May 24, 2013
The Houston-based scholarship program was founded to provide assistance to outstanding Texas High school graduates for attendance at public colleges and universities within the state.
Officials at Texas Tech University’s Honors College announced the names of 32 students receiving Terry Scholarships, making the university the fastest-growing school in the foundation’s 25-year history. No other university has grown in number of scholars as quickly.
In total, the 2013 class of scholars will be awarded a projected $454,000. The university received more than 500 applicants for the scholarship.
“Texas Tech’s incredible growth in the number of Terry Scholars shows not only the type of high-caliber students the university attracts but also reflects well on the type of education these students are seeking from Texas Tech,” said Stephen Fritz, dean of the honors college. “It is my hope that this year’s success will encourage even more students to apply to the Terry program in the upcoming years.”
The Terry Foundation provides four-year scholarships for Texas residents attending Texas Tech University and several other universities in Texas. Terry Scholars are selected from a highly competitive applicant pool of incoming freshmen who demonstrate exceptional leadership, character, financial need and scholastic ability.
The actual amount of the award will vary for each scholar depending on other scholarships and the ability of the scholar’s family to contribute to the cost of college.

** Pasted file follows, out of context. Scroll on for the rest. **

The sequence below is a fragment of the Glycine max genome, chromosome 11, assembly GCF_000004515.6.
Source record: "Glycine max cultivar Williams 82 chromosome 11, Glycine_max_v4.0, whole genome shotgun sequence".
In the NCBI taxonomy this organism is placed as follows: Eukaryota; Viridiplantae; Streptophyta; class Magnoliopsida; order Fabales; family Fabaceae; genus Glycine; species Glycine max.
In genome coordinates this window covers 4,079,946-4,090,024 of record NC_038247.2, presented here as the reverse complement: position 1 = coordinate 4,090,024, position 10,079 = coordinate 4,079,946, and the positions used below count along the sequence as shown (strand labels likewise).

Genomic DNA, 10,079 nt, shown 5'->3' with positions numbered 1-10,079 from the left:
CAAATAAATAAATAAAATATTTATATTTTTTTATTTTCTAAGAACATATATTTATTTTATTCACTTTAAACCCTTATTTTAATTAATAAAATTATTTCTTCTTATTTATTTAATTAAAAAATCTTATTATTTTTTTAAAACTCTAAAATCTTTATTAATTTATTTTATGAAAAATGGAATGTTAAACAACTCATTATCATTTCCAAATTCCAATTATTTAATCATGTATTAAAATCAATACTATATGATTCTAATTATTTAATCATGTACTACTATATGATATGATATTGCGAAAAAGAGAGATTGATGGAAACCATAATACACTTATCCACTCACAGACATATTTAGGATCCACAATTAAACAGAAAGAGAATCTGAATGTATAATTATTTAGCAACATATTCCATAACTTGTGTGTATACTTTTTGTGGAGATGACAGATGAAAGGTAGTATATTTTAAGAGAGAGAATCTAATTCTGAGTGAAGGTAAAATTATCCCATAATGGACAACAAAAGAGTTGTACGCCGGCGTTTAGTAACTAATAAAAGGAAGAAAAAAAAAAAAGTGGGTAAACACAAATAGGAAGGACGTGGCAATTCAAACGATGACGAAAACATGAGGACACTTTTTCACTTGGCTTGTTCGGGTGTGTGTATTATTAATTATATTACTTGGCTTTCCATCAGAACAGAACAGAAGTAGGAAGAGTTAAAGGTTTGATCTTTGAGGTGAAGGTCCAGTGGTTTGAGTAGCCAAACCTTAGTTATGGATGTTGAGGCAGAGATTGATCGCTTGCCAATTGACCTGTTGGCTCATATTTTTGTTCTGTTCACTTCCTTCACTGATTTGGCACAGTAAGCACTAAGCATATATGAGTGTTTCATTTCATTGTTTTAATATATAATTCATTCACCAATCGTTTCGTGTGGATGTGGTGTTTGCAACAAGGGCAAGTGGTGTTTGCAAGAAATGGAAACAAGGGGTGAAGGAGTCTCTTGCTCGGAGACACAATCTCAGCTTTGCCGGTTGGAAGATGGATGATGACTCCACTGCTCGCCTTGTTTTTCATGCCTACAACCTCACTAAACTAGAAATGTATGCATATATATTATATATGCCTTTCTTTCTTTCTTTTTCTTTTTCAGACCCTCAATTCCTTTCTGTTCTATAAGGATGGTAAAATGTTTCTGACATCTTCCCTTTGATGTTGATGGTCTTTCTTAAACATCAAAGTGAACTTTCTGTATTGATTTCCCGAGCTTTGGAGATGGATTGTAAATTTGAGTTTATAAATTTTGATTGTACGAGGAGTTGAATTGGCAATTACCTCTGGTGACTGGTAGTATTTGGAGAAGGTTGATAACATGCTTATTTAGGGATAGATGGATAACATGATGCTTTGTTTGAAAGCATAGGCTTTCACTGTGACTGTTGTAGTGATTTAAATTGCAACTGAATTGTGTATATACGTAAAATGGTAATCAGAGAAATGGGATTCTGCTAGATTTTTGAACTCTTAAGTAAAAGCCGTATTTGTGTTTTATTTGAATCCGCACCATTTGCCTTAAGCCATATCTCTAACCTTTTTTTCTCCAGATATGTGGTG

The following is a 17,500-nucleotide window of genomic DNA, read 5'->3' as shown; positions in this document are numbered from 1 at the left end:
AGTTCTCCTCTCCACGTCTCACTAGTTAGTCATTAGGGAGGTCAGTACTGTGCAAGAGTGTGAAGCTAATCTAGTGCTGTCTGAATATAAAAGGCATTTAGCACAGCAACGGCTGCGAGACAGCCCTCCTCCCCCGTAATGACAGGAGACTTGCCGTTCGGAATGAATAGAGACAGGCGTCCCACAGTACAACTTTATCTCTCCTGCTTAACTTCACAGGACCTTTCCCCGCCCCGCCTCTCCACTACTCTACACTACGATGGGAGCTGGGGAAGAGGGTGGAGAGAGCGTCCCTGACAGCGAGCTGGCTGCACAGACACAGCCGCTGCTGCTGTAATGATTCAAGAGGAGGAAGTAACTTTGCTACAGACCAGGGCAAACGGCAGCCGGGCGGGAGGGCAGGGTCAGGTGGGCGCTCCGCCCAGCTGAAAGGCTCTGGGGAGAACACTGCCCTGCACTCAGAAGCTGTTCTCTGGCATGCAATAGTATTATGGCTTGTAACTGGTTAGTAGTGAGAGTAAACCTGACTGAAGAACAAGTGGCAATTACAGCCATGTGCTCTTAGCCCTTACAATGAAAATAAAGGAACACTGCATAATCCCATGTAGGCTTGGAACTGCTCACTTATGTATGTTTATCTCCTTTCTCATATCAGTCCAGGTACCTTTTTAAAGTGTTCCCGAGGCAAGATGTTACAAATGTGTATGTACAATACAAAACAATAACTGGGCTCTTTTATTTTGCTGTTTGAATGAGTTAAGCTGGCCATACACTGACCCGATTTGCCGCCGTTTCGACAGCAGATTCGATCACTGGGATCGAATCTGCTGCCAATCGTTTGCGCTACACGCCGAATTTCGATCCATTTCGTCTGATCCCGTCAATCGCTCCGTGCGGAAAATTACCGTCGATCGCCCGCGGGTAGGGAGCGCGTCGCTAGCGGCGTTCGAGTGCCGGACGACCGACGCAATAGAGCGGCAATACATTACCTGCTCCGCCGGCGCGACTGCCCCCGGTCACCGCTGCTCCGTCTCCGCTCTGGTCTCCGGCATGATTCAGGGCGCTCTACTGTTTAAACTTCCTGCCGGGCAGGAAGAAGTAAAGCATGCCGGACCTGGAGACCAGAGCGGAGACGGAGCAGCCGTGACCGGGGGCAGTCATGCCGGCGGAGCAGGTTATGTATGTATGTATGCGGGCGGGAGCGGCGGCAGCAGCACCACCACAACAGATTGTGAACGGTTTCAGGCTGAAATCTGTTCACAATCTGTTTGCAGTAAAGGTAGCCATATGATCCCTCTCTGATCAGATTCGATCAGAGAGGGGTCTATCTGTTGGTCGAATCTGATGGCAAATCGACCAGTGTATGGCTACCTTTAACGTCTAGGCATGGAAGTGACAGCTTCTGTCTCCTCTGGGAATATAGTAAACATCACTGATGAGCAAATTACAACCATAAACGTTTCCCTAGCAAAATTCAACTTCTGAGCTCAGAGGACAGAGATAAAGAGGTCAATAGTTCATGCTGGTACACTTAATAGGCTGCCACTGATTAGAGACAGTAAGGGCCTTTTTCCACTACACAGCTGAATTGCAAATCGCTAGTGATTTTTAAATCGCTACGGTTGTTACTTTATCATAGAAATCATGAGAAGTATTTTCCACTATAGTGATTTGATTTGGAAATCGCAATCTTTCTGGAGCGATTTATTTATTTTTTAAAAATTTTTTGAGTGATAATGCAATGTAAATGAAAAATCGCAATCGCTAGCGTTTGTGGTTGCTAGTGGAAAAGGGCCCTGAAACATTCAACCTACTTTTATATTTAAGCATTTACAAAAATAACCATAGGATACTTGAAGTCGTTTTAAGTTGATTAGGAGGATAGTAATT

“Texas Tech is one of the fastest growing schools in the history of our program,” said Ed Cotham, president of the foundation. “Every time we visit the campus we are amazed at the world class facilities and the energetic faculty and staff. We continue to be impressed with the students and look forward to a long and successful partnership with the university to develop the future leaders of Texas.”
The Terry Foundation was established in 1986 by Houstonians Howard and Nancy Terry out of a desire to help young people help themselves. The foundation’s goal is to strengthen the state of Texas by identifying, developing and supporting Texas high school graduates with high leadership potential.
Recipients of the scholarships are:
Conner Atnip of McKinney; Nicole “Nikki” Beasley of Gruver; Brooke Boston and Braiden “Holt” Lamberson of Lubbock; Patrice Carmouche and Tramel Pennie of Houston; John “Jack” Clark of Hartley; Brenna Coffman of Baird; Gracen Daniel of Quitman; Dayna Debeau of Round Rock; Casey Dennis of Odessa; Alexandria “Alex” Fletcher of Glenn Heights; Cathryn Gibbs of DeSoto; Jenna Guzzetta of Leander; Marissa Hernandez of Canyon; Rebecca Irvin of Hico; Thomas “Gabe” Jennings of Fredonia; Austin Jordan of White Oak; Kleg Kennedy of Lampasas. Ashley Kincheloe of Roby; Leonardo “Leo” Martinez of Fort Worth; Dawson McClendon of Sundown; Sarah Morris and Vincent Shoup of Lamesa; Gala Myers of Wills Point; Alyssa Nakamura and Nicole “Nikki” Worley of Trophy Club; Raeann Rubenthaler of Whiteface; Macy Siegert of Seymour; Rachel Veale of Helotes; and Ashleigh Wright of Eldorado.
For more information on Texas Tech’s Terry Scholarship Program, visit http://www.depts.ttu.edu/honors/Terry/.
Honors Sciences and the Humanities (HSH), formerly known as Honors Arts and Letters (HAL), is a major and minor degree program offered by the Honors College. HSH integrates the seemingly disparate sciences and humanities, instilling critical thinking skills and communication literacy through reading and writing-intensive courses while simultaneously preparing students for STEM-based careers and rigorous post-graduate programs like law and medical school. Within the HSH major, students may choose to pursue degree concentrations in Medicine, Global Health & the Humanities; Humanities Driven STEM; Environmental Science & the Humanities, or Politics, Philosophy, Economics & Law.